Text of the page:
Regrets? Home Buyers Have a Few

NEW YORK ( TheStreet) -- Regret over a home-buying decision is so prevalent that one real estate firm has a Real Estate Regrets survey designed to highlight "mistakes" homebuyers should avoid during the spring buying season.

Trulia ( TRLA), a San Francisco online real estate service, says in that latest survey that 75% of Americans believe it's preferable to buy a home now than next year, while only 32% say it's better to sell a home this year than next.

That jibes with Wednesday's announcement by the Mortgage Bankers Association that home mortgage applications rose 4.8% last week, although refinancing applications make up 75% of those new applications.

But the more activity in the market, the more regrets consumers seem to have. For instance, the pressure that comes with a highly active market seems to rush home consumers, leading to mistakes.

"As prices rise in 2013, buyers are impatient while would-be sellers are holding back," says Jed Kolko, chief economist at Trulia. "Faced with limited inventory, many buyers will feel pressure to act fast -- but snap decisions often end in regrets. Homeowners' biggest regrets are wishing they bought a bigger home and wishing they remodeled more. Many buyers would have fewer regrets if they waited until they were in strong enough financial shape to afford a house that really meets their needs."

By and large, the biggest regrets involve homeowners wishing they could do more.

"Although the recession, tight credit and foreclosures have lowered homeownership in America, people would still buy -- and buy big -- if they could," he says. "Many current renters wish they had bought, but very few current homeowners wish they had rented. Furthermore, homeowners are three times more likely to wish they had purchased a larger home than a smaller home. Even after the housing crisis, Americans' main housing regrets are that they didn't invest more in their homes."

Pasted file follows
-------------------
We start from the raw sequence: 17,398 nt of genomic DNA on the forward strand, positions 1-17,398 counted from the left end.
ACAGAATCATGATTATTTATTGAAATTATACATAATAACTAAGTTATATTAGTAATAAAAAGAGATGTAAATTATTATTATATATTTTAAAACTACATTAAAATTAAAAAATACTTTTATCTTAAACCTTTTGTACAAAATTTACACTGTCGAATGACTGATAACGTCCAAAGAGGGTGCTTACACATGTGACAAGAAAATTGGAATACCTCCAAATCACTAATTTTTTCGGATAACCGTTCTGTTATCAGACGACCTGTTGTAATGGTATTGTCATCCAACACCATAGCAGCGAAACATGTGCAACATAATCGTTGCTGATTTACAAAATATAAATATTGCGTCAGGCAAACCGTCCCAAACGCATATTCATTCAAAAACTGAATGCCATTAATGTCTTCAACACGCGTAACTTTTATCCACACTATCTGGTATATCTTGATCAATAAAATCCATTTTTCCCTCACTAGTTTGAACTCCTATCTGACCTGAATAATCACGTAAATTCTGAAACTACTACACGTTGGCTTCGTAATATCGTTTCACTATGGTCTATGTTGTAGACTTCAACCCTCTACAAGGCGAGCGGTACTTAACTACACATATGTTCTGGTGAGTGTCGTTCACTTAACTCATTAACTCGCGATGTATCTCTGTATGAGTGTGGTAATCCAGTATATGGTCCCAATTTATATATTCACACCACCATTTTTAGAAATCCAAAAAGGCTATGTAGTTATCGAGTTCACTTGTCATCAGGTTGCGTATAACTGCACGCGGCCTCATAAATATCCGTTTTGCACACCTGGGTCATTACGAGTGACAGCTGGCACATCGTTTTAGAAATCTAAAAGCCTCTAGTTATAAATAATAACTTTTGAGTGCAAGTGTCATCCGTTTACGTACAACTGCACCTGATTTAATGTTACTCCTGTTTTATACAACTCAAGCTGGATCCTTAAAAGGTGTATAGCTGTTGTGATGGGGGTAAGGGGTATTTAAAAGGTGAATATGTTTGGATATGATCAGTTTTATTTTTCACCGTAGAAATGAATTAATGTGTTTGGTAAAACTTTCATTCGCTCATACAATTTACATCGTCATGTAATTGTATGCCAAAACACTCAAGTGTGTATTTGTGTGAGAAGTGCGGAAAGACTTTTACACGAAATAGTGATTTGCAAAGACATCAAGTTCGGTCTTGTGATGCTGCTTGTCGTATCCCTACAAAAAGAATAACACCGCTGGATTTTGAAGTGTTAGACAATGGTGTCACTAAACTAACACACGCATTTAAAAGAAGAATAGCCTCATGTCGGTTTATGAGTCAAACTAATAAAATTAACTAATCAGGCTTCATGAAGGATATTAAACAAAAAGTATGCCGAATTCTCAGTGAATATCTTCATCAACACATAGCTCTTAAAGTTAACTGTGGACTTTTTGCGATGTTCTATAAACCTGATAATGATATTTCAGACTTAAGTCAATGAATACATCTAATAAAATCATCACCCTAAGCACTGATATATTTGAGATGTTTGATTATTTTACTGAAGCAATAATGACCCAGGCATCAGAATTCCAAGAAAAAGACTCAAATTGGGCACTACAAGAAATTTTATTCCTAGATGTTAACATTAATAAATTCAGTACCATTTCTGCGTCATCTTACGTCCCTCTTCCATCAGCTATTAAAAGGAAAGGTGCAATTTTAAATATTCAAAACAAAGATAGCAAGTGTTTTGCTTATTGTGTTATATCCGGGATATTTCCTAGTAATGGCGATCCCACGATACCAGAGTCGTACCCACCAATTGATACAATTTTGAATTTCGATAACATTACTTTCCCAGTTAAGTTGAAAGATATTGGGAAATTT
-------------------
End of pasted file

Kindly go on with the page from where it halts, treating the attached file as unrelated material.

Another major regret is buying a home based on price instead of one that inspires passion. That's why home consumers should really lay some groundwork, especially on how much they can really afford in a new home.

"In today's competitive, low-inventory housing market, consumers may find themselves giving in to homes they don't really love," says Michael Corbett, a spokesman at Trulia. "Fully prepping for the future will help you lock in a home type and size that you truly want and will feel good investing for."

Overall, 52% of Americans have at least one regret tied to the purchase of their home, starting with 42% of renters who wished they'd bought. (And the rate of those rates are on the upswing, rising 12% over the past 10 years.)

To avoid regrets, don't rush to buy a home, figure out well in advance what you want and, above all else, be realistic.

Otherwise, on the subject of those regrets, you'll likely have a few.